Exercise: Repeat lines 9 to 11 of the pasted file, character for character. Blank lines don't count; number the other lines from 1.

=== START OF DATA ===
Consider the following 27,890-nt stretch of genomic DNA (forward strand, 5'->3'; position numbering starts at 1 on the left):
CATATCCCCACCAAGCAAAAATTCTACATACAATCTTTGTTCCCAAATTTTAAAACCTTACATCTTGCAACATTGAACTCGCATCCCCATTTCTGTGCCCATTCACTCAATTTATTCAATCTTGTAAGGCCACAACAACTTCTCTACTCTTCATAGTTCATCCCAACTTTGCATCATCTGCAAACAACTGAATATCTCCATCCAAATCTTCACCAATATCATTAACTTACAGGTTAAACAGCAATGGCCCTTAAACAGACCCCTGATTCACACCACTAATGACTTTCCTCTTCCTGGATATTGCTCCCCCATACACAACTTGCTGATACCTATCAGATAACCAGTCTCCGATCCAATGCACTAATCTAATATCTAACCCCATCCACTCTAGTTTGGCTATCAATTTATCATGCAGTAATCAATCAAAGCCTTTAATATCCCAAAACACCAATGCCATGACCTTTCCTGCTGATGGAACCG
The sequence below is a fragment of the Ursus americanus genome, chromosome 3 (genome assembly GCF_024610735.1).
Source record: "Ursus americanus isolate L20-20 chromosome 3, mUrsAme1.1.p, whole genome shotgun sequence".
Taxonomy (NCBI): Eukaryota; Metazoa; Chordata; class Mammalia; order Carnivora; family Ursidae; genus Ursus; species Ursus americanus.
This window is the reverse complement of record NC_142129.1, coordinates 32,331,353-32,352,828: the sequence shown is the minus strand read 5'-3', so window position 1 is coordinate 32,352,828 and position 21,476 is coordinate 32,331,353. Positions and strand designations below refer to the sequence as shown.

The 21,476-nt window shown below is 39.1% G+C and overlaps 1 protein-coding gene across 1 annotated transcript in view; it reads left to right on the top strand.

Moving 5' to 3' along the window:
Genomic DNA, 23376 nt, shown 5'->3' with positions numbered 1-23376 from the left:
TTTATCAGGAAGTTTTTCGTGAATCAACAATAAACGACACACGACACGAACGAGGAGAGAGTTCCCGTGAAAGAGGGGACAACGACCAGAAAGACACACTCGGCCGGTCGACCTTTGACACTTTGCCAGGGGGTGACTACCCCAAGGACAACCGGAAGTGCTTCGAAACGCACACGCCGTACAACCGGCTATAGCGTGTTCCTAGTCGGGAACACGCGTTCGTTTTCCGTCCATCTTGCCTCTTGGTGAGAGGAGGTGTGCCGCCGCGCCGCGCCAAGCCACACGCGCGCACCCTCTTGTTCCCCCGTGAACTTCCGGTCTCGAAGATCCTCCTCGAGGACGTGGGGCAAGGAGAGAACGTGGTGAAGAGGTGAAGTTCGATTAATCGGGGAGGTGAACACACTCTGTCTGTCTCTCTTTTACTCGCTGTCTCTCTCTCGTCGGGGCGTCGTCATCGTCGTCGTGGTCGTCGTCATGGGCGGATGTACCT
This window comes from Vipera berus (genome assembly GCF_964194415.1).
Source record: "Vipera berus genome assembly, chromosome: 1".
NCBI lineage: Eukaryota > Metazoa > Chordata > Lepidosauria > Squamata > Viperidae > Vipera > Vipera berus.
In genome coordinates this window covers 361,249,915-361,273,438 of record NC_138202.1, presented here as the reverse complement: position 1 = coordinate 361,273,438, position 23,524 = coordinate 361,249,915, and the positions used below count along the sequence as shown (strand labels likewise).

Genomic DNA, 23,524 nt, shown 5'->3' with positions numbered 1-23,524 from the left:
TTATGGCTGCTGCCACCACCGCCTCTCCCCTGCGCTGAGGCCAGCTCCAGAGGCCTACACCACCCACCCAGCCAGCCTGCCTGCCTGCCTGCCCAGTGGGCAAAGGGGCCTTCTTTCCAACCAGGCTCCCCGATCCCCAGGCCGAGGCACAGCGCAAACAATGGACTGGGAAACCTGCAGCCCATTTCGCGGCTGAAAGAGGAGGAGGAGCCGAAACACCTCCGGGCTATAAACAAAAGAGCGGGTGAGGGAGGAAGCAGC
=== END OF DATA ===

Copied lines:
Genomic DNA, 23376 nt, shown 5'->3' with positions numbered 1-23376 from the left:
TTTATCAGGAAGTTTTTCGTGAATCAACAATAAACGACACACGACACGAACGAGGAGAGAGTTCCCGTGAAAGAGGGGACAACGACCAGAAAGACACACTCGGCCGGTCGACCTTTGACACTTTGCCAGGGGGTGACTACCCCAAGGACAACCGGAAGTGCTTCGAAACGCACACGCCGTACAACCGGCTATAGCGTGTTCCTAGTCGGGAACACGCGTTCGTTTTCCGTCCATCTTGCCTCTTGGTGAGAGGAGGTGTGCCGCCGCGCCGCGCCAAGCCACACGCGCGCACCCTCTTGTTCCCCCGTGAACTTCCGGTCTCGAAGATCCTCCTCGAGGACGTGGGGCAAGGAGAGAACGTGGTGAAGAGGTGAAGTTCGATTAATCGGGGAGGTGAACACACTCTGTCTGTCTCTCTTTTACTCGCTGTCTCTCTCTCGTCGGGGCGTCGTCATCGTCGTCGTGGTCGTCGTCATGGGCGGATGTACCT
This window comes from Vipera berus (genome assembly GCF_964194415.1).